July 27, 2013 by Melissa Ray
Tomorrow (Sunday 28th July), Satanfaa Sagami (Eminent Air) will defend his 118lb Channel 7 title against Design Rachanon at Channel 7 Boxing Stadium, Bangkok. The fight will be their third meeting—their second for the belt—with Satanfaa controversially winning the last bout on a split decision. (Watch the fight using this link. NB May not be viewable outside Thailand.)
I was in the stadium on that occasion and though I am obviously more than a little biased towards my Eminent Air Boxing Gym/Sagami team mate Satanfaa, it was a close fight. The younger Design was stronger during the early rounds (particularly in the clinch), and by the end of round four was reported as ahead in the gambling odds. However, in round five, Satanfaa made a late surge, becoming the dominant fighter and throwing Design a number of times (which scores highly in Thailand).
Satanfaa was announced the winner…..to jeers. Design’s supporters filled one side of Mor Chit’s stadium—eye-catching in their fluoro pink shirts—and loudly expressed their displeasure at the result. The situation was not helped by the announcer having originally announced one of the judge’s scores incorrectly, which could have seen Design crowned the winner. This blunder, I believe, served to increase the disappointment of Design’s fans and intensify their fury. Post-fight, the Rachanon camp lodged a complaint and, after an investigation, two of the judges were suspended for one or two months.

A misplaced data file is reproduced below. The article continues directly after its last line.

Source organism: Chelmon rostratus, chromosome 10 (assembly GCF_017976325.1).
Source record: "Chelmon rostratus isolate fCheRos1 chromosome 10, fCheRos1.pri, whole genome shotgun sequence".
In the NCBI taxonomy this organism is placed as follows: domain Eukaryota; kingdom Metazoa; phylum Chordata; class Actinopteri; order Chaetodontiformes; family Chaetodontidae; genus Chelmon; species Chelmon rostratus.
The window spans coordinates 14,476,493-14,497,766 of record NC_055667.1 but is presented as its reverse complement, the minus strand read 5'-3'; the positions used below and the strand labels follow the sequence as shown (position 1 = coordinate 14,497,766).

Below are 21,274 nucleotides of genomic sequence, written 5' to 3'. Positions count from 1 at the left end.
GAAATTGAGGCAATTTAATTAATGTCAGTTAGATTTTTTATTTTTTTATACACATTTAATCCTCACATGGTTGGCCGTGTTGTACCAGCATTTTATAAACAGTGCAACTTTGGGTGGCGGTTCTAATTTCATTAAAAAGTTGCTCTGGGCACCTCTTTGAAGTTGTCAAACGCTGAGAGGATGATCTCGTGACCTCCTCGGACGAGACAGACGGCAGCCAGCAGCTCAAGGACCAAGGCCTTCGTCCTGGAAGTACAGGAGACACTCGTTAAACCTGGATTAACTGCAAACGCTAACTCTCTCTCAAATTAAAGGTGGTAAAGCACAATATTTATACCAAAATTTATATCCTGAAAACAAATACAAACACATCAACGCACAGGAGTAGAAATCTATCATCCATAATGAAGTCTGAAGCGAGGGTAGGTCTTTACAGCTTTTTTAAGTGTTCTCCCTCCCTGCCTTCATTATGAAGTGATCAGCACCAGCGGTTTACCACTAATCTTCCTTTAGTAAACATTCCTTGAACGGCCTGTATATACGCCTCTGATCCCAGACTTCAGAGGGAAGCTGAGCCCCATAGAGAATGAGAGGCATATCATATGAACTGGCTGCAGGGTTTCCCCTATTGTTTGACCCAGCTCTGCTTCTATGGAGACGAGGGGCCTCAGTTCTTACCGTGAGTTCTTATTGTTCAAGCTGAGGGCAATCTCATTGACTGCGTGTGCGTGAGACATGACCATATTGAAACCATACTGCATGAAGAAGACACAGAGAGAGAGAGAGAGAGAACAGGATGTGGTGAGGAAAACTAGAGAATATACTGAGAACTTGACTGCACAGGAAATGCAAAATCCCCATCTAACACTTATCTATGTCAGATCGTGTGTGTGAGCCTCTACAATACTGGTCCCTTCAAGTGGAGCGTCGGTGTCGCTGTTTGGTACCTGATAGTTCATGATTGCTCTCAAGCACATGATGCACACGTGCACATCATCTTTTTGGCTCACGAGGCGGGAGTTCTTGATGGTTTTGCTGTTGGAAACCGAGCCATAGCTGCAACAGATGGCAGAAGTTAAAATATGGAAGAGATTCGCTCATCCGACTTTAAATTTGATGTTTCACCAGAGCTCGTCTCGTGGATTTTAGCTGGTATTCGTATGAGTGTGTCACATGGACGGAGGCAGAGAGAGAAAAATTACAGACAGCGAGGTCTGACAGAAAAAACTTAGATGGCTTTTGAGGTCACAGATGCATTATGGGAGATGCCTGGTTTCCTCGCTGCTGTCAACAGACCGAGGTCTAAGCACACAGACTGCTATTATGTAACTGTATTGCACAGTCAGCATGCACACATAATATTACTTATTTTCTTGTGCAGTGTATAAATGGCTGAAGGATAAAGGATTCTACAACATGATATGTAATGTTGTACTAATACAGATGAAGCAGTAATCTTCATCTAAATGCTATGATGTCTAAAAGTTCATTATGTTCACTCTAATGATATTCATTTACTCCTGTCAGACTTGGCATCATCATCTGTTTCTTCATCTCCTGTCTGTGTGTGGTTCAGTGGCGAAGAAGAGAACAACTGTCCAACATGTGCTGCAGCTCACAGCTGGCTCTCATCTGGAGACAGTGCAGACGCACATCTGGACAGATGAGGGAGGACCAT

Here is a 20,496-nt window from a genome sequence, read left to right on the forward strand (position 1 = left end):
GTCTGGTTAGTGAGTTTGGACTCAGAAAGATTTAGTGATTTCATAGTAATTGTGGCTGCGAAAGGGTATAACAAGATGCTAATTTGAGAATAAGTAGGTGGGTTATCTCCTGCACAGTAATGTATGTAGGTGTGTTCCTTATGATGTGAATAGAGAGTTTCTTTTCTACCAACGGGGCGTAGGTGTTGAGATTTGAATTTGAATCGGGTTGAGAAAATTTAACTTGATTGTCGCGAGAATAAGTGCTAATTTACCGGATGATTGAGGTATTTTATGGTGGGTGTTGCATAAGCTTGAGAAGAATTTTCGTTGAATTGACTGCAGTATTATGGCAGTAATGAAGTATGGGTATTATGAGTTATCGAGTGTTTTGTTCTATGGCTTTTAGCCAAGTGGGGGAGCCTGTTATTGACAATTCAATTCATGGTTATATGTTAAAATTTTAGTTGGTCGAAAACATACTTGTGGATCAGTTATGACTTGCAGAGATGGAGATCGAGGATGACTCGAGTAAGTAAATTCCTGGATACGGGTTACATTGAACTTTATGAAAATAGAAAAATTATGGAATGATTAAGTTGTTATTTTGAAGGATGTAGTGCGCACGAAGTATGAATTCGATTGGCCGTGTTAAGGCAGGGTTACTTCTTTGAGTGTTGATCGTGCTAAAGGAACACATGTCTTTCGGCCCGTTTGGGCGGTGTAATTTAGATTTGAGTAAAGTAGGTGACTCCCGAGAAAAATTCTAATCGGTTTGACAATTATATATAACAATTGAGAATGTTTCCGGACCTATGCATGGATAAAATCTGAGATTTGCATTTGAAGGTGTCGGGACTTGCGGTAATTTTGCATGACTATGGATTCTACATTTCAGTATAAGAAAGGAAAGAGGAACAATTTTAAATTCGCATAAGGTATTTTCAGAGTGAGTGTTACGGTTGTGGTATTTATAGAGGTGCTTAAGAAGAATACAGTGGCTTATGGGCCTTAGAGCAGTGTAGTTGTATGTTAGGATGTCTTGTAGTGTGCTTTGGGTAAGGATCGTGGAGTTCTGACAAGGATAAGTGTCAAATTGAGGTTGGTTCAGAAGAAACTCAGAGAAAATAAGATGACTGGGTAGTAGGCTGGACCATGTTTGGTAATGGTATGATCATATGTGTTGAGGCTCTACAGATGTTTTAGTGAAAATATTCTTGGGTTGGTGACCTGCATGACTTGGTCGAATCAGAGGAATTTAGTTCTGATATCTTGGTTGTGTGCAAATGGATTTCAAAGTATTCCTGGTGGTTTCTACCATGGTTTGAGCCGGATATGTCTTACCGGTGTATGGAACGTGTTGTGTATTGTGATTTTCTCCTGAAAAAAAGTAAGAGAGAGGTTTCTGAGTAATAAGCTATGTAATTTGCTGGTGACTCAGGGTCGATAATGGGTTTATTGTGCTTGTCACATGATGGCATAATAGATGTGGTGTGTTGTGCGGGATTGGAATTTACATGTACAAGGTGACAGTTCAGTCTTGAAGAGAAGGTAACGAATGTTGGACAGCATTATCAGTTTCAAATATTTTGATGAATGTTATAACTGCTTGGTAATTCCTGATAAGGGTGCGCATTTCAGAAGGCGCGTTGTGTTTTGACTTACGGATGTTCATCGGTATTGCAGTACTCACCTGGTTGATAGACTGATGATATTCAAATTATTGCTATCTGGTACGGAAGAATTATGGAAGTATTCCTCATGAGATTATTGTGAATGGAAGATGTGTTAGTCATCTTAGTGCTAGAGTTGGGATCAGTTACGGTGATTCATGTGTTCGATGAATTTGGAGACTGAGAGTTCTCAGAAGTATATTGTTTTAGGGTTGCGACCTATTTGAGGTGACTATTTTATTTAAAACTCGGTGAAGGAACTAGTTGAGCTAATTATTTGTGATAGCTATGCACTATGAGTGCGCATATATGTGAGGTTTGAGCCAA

News of the judges’ suspensions did surprise me. In my opinion, the result was not outrageous. In Thailand I have seen many a fight in which a boxer trailed for four rounds but emerged the points victor after an emphatic round five. Over here, fights are rarely judged on a round by round basis, and it is well-known that the scoring is heavily weighted towards the closing rounds. Design may have been fresher during the initial half of the fight but it was Satanfaa who was in control at the end of the bout.
Muay Thai judging is subjective by nature, and therefore it is impossible to eliminate personal bias and to completely avoid future judging controversies. In his recent article on the decline of Muay Thai, Rob Cox described proposals that judges should be placed in sound-proof booths with limited views outside the ring to avoid influence from crowd noise or gestures. However, there remain too many other factors—for example, a fighter’s ethnicity/home city, the competing gyms, the colour of a fighter’s corner, personal fighting style preference, politics, money etc—that could potentially affect a person’s decision-making for Muay Thai judging ever to be considered a truly controlled process.
Tomorrow, it will be intriguing to see how the rematch between Satanfaa and Design pans out, though I hope my team mate will receive a fair reception in the stadium after reading some negative comments on social media. These keyboard critics should remember that Satanfaa was not responsible for the scoring debacle last month, and that he had as little control over the outcome as Design did that day.
The fight will be Satanfaa’s sixth defence of the title he won on Christmas Day 2011 against Wangjannoi Sit-u-ubon, having seen off previous challenges from Petchmoraktot Tided 99, Chokpreecha Gar Sagunchuea, Saengeng Gilasport, and Sorntong Sor Yingjaroenganchang. Psychologically, this rematch will be a real test for him, but I’ve seen him pull through some tough battles and am confident he will not disappoint on the day.
Tune into Channel 7 from 13.45 on Sunday for coverage of the event. In the meantime, enjoy a short clip that features Satanfaa (wearing blue shorts) training one morning last week.